Posted on - 03 Apr 2023
Lithium chemical spot prices have been in freefall since December and there are many commentators in the market talking about death spirals and about how lithium chemical prices won’t stop falling until they reach the US$10-15/kg level.
I believe they’re wrong.
In fact, I believe that lithium chemical prices will stabilise in the near-term and then will bounce rapidly upwards.
Why do I believe that? Three reasons.
I discussed my thoughts on the marginal cost of production in detail in BMR’s 2022 Yearbook (which you can download for free on batterymaterialsreview.com, by the way) and in the February issue of Battery Materials Review, so I won’t labour the point here.
But, in my view, the marginal cost of production, with current SpodCon prices, is closer to US$40/kg for lithium chemicals than US$15/kg and, given that Chinese spot prices for battery grade lithium carbonate are now down to just below US$40/kg, we are around that level.
Generally, prices of a material will bounce off the marginal cost of production (65th percentile of the cost curve) in a down market and we’re now within touching distance of that on China spot prices, although Asian prices are much higher. The mechanics of that in this cycle will be that the Chinese merchant lithium converters which rely on spodumene feedstocks will start to close down because they won’t be economic.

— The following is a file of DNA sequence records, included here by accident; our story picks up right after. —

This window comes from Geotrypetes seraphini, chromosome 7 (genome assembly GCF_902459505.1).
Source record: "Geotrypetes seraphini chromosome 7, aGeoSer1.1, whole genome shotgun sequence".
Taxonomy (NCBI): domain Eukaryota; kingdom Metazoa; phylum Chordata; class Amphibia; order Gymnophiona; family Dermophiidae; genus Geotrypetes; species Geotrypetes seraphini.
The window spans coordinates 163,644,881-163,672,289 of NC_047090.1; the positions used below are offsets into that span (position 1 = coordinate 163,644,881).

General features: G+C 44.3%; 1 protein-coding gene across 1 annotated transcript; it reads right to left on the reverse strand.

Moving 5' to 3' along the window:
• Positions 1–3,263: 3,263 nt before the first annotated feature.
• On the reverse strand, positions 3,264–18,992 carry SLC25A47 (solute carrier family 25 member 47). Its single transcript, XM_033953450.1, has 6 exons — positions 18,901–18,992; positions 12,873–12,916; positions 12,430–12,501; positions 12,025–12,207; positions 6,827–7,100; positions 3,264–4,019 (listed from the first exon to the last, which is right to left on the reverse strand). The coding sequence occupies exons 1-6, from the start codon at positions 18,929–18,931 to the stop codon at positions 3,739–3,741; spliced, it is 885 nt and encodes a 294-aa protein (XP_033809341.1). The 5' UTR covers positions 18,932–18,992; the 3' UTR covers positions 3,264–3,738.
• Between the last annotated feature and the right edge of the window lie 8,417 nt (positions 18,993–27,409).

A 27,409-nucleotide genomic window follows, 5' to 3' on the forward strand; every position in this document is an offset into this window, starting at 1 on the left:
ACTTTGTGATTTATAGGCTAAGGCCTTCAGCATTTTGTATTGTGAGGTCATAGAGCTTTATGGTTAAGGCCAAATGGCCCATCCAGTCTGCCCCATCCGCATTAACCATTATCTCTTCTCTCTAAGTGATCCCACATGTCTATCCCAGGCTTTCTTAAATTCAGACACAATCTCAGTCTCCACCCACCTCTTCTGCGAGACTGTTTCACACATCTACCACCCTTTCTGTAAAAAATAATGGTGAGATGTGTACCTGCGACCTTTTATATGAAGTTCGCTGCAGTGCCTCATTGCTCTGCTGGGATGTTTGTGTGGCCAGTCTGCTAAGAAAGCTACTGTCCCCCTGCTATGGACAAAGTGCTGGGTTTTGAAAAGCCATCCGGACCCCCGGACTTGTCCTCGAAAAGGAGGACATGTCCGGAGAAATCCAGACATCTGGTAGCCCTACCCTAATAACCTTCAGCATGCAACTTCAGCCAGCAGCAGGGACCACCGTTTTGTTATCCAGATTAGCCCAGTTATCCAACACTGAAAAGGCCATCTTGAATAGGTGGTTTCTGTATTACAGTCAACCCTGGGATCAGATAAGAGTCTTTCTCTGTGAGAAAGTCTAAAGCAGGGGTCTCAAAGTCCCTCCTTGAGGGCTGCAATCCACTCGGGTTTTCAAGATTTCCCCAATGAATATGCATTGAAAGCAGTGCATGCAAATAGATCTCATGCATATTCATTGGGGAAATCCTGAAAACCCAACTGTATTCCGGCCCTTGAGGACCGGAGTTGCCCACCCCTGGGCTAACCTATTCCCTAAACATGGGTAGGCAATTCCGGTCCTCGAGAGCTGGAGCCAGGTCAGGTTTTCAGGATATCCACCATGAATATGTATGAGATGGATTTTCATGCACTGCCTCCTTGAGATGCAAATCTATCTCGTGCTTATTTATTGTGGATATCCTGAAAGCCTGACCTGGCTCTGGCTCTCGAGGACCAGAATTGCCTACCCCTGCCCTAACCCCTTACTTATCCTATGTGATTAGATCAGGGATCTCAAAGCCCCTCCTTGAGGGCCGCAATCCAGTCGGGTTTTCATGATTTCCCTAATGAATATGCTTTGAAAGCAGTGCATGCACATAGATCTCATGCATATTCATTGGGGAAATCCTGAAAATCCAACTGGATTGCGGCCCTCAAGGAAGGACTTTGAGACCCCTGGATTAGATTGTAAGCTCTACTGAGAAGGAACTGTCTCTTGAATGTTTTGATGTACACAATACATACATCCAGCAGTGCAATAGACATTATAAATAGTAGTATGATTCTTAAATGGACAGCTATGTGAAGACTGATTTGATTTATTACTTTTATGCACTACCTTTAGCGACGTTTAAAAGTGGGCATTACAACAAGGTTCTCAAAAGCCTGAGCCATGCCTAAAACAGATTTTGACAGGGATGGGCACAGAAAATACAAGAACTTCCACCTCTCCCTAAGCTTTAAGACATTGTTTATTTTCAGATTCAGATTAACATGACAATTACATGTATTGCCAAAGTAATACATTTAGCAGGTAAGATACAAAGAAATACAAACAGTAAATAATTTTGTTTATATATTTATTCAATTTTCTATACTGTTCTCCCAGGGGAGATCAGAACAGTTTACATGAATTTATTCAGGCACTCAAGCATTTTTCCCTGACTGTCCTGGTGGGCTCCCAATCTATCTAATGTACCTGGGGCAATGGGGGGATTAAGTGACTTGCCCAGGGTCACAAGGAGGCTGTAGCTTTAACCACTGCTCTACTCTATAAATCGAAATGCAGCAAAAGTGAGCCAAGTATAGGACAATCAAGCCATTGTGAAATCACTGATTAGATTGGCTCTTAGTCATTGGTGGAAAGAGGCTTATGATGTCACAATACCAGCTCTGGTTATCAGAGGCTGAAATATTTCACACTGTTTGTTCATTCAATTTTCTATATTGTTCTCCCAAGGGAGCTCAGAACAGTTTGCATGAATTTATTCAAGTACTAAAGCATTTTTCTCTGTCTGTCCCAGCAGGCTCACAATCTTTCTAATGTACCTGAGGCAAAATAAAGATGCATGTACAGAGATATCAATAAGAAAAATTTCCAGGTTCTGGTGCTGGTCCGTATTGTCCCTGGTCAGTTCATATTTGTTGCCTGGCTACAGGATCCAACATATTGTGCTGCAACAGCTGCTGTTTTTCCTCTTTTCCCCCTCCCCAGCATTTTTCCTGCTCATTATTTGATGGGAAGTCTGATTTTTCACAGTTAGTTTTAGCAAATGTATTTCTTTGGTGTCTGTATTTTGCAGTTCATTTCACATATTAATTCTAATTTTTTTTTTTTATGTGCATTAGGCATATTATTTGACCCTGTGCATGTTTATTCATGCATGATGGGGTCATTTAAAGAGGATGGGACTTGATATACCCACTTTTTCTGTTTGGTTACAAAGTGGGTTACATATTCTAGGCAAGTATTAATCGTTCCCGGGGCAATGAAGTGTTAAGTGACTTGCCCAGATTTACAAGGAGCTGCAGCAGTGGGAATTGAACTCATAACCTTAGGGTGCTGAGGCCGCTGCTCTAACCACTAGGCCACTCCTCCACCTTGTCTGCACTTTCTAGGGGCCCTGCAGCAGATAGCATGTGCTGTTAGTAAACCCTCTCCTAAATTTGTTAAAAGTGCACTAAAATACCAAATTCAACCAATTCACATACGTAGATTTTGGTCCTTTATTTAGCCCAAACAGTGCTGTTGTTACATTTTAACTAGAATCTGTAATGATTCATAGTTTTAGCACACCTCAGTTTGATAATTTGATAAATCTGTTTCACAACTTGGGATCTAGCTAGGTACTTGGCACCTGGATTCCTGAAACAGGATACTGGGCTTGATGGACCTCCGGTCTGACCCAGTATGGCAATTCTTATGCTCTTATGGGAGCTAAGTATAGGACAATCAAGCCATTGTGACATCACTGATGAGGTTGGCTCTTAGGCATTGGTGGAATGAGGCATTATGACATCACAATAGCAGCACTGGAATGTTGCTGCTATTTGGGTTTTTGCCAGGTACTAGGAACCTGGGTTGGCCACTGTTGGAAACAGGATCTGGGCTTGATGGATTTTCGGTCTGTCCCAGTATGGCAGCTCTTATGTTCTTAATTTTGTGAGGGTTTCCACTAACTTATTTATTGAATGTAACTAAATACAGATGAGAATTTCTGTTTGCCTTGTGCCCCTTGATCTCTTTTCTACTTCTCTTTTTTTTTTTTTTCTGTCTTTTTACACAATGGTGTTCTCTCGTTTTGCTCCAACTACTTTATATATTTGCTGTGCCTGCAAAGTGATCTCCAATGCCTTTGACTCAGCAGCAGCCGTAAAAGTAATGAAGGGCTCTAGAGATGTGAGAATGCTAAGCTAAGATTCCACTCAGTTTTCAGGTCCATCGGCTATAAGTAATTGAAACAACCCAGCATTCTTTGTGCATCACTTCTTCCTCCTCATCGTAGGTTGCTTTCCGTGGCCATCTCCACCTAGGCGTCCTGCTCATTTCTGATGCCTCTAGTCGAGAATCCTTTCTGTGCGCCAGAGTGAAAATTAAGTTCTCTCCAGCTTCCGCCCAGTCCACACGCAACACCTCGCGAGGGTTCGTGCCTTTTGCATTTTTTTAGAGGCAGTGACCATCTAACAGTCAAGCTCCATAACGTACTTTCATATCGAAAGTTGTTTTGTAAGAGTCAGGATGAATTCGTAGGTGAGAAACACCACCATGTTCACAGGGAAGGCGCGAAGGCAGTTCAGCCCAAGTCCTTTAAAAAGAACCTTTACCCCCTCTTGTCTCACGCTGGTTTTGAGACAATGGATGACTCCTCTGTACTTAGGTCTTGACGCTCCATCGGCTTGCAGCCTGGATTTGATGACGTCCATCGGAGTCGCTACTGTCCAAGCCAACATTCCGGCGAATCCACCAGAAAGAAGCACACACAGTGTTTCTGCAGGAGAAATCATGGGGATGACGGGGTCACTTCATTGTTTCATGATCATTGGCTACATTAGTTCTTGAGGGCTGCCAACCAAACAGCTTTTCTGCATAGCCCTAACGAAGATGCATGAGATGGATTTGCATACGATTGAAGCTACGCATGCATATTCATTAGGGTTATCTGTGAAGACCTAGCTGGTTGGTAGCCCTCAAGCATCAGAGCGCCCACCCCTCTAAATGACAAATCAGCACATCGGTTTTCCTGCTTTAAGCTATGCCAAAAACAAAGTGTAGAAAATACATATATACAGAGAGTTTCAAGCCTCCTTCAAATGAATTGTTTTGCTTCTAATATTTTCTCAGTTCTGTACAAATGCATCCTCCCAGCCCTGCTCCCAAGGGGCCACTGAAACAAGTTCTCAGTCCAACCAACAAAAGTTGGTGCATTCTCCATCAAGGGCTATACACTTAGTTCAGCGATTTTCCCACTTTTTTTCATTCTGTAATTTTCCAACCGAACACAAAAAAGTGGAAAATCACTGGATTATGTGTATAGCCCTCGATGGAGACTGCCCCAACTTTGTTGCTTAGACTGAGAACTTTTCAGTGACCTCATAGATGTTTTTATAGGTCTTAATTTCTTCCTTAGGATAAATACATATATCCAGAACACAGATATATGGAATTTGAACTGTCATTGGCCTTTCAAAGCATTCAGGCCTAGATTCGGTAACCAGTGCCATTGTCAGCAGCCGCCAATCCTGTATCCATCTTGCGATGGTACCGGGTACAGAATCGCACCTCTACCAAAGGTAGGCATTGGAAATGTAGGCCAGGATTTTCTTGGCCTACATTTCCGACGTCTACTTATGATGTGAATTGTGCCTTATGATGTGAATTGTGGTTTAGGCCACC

Currently the lithium carbonate conversion margin is close to multi-year lows and we do not expect that to improve substantially, even when SpodCon contract prices roll over for Q2/23.
This will cause shutdowns of LC converting capacity and even greater conversion of carbonate material to more highly-priced hydroxide, which will, in turn, cause carbonate prices to stabilise. Then re-stocking will kick in…
There’s no getting away from the fact that the magnitude of the drop in EV sales and cell manufacturing activity in December and January was substantial. In the March edition of Battery Materials Review we discussed the magnitude of the fall in cell production in China from 63.4GWh in November to 28.2GWh in January…that’s a big drop, and the impact of that has cascaded along the supply chain.
That drop came about because of normal seasonality in the Chinese market (as can be seen from this chart, one of the ones we publish monthly in Battery Materials Review); concern over the removal of EV subsidies; Covid-related shutdowns and an extended Lunar New Year holiday.
All of those factors are now abating:
● Covid-related shutdowns have abated and workers have returned from the Lunar New Year holiday;
● While the rate of growth of EV sales has slowed in Jan-Feb, it’s still up c.20% y/y in the first two months and anecdotally in March, suggesting activity is recovering; and
● Sales should broadly increase in m/m terms throughout the rest of the year.
That means that demand for cells will recover and cell manufacturing operating rates will increase, which will lead to stronger demand for cathode materials and hence lithium. It could take a while (weeks, months) before the re-acceleration in activity filters all the way down the supply chain to lithium though.